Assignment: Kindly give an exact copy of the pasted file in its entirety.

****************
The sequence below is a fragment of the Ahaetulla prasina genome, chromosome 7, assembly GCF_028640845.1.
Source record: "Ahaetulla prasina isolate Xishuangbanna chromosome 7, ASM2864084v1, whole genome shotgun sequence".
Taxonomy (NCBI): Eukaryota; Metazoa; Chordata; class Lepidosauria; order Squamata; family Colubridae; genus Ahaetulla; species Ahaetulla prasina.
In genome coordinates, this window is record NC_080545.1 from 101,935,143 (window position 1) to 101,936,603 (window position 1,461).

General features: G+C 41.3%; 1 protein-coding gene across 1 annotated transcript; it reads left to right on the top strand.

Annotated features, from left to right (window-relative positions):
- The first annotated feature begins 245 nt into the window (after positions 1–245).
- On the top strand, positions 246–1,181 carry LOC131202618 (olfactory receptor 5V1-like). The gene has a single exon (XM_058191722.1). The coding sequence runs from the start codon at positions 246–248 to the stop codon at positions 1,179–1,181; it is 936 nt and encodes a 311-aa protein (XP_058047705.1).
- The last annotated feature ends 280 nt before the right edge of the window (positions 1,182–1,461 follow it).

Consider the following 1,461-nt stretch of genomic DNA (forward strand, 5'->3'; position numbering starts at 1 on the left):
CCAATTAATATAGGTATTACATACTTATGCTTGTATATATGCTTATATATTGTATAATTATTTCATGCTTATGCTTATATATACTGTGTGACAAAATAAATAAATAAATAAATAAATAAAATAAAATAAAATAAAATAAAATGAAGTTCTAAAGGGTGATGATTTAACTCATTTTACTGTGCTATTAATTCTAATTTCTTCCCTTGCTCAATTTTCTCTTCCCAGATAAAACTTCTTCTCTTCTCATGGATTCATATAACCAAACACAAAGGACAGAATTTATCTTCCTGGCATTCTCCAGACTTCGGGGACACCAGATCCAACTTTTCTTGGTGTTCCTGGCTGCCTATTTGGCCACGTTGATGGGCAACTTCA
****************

The sequence below is a fragment of the Ahaetulla prasina genome, chromosome 7, assembly GCF_028640845.1.
Source record: "Ahaetulla prasina isolate Xishuangbanna chromosome 7, ASM2864084v1, whole genome shotgun sequence".
Taxonomy (NCBI): Eukaryota; Metazoa; Chordata; class Lepidosauria; order Squamata; family Colubridae; genus Ahaetulla; species Ahaetulla prasina.
In genome coordinates, this window is record NC_080545.1 from 101,935,143 (window position 1) to 101,936,603 (window position 1,461).

General features: G+C 41.3%; 1 protein-coding gene across 1 annotated transcript; it reads left to right on the top strand.

Annotated features, from left to right (window-relative positions):
- The first annotated feature begins 245 nt into the window (after positions 1–245).
- On the top strand, positions 246–1,181 carry LOC131202618 (olfactory receptor 5V1-like). The gene has a single exon (XM_058191722.1). The coding sequence runs from the start codon at positions 246–248 to the stop codon at positions 1,179–1,181; it is 936 nt and encodes a 311-aa protein (XP_058047705.1).
- The last annotated feature ends 280 nt before the right edge of the window (positions 1,182–1,461 follow it).

Consider the following 1,461-nt stretch of genomic DNA (forward strand, 5'->3'; position numbering starts at 1 on the left):
CCAATTAATATAGGTATTACATACTTATGCTTGTATATATGCTTATATATTGTATAATTATTTCATGCTTATGCTTATATATACTGTGTGACAAAATAAATAAATAAATAAATAAATAAAATAAAATAAAATAAAATAAAATGAAGTTCTAAAGGGTGATGATTTAACTCATTTTACTGTGCTATTAATTCTAATTTCTTCCCTTGCTCAATTTTCTCTTCCCAGATAAAACTTCTTCTCTTCTCATGGATTCATATAACCAAACACAAAGGACAGAATTTATCTTCCTGGCATTCTCCAGACTTCGGGGACACCAGATCCAACTTTTCTTGGTGTTCCTGGCTGCCTATTTGGCCACGTTGATGGGCAACTTCA